After the oh-so-busy Skyline Trail, we headed for White Point – an out-of-the-way, short, scenic trail. We wandered the network of boot-beaten paths for just over an hour, and met just one other person (a local) the entire time. We chatted with him a bit, but mostly enjoyed bird-watching, seal-watching and sea views. 🙂
White Point is not located in the Cape Breton Highlands National Park. It’s not even on the Cabot Trail. Driving the Cabot Trail clockwise, turn onto White Point Road at South Harbour and follow it to the very end. Driving the Cabot Trail counterclockwise, turn off onto New Haven Road at Neil’s Harbour, drive about 9 km (5.5 miles) and then turn right onto White Point Road. Go as far on White Point Road as you can and find a spot in the small, rough “parking area.
There are no trail signs here, so we set off on the obvious, well-established trail heading northeast from the parking lot.
Cresting the hill, a lovely view opens up along White Point. We soon discovered it’s not possible to walk to the end – it’s a small island!
To the east is another small rise overlooking an old cemetery.
Post-trip research suggests the large, white cross marks the grave of the Unknown Sailor.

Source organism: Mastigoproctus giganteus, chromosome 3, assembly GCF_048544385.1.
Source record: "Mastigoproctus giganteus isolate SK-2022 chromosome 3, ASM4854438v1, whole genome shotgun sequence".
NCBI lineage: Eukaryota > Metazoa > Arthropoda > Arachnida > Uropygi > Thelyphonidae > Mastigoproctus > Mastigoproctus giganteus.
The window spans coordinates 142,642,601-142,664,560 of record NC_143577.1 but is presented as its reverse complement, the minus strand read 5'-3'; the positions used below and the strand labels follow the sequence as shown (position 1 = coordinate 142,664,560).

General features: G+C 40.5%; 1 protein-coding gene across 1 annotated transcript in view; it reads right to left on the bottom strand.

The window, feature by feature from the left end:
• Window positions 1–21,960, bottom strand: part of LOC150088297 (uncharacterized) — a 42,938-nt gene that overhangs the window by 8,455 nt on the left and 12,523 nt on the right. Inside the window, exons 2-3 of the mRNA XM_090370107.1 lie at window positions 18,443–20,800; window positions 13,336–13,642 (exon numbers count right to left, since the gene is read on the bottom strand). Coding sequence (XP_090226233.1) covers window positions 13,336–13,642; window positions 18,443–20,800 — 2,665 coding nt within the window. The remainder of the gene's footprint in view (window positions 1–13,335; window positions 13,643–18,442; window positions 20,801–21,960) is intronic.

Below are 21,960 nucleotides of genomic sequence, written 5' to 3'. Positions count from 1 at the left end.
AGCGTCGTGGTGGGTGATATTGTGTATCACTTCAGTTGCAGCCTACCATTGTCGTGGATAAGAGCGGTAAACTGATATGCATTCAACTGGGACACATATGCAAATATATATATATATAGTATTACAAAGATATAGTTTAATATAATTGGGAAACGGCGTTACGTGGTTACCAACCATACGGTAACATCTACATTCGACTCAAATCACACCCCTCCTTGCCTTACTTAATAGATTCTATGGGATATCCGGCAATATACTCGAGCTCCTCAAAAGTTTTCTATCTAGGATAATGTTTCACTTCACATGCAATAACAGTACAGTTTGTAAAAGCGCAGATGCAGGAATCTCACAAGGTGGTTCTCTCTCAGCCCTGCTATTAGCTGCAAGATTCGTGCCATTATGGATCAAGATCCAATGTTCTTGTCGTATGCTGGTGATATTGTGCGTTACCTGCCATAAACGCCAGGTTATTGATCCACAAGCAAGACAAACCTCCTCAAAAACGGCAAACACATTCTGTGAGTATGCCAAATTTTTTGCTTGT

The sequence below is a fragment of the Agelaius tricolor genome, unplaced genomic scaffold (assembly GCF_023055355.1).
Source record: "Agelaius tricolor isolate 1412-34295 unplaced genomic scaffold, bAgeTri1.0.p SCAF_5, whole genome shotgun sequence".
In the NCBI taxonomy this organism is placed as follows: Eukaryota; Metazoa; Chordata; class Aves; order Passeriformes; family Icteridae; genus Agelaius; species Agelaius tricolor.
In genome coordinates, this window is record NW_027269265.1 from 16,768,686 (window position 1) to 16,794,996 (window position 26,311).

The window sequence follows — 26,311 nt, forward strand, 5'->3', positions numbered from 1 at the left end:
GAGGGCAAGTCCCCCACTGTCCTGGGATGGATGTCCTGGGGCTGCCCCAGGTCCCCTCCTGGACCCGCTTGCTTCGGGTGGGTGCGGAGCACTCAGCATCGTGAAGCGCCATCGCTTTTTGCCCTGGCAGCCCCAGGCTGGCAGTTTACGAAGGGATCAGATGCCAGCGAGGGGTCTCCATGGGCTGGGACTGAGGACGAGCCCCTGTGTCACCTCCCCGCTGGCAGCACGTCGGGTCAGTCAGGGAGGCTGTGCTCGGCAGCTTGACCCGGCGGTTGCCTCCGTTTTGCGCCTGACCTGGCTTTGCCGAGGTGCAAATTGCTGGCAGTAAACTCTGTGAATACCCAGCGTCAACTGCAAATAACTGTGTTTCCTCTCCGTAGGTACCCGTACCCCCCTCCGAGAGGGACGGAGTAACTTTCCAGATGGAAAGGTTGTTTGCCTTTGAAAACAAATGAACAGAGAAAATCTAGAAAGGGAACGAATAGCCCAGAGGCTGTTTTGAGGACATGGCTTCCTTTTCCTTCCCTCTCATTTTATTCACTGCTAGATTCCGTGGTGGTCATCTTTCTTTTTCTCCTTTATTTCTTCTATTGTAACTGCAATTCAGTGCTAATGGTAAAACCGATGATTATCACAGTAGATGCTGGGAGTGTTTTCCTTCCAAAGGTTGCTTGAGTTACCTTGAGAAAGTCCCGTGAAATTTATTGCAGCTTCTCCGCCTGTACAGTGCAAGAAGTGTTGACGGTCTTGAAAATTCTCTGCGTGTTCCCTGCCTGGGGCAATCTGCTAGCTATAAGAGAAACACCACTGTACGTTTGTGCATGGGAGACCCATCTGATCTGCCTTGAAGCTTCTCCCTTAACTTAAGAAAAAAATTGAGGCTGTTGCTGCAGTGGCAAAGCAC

What doesn’t come across in these photos is the constant background of bird calls. Since the far tip of the point is actually an island, it is a good nesting ground for several kinds of gulls. They seemed to enjoy the wind currents along the north shore of the point, taking advantage of the updrafts created by steep-sided dark coves facing into the sun.
Mr GeoK hunkered into the rocks near the tip of the contiguous land mass. It provided a bit of shelter from the gusting winds and was a good spot to watch a couple of seals having fun on the rocks off shore.
We’re definitely not up on how to identify seals, so if you know what type of seal this is, please leave a comment to let us know.
With the sun slowly sinking towards the horizon, we reluctantly turned back towards the parking lot and headed off to Ingonish, our home for the night.
White Point has a small network of social trails, boot-beaten through the heather. It’s fairly flat, with gently rolling terrain. A short and winding drive off the Cabot Trail, it’s a good choice for those who like to hike alone.
Total distance – varies, we did a rough loop of about 2.4 km (1.5 miles)
Elevation gain – 78 meters (32 net)
Hiking time – roughly one hour, including 30 minutes for photography and seal watching
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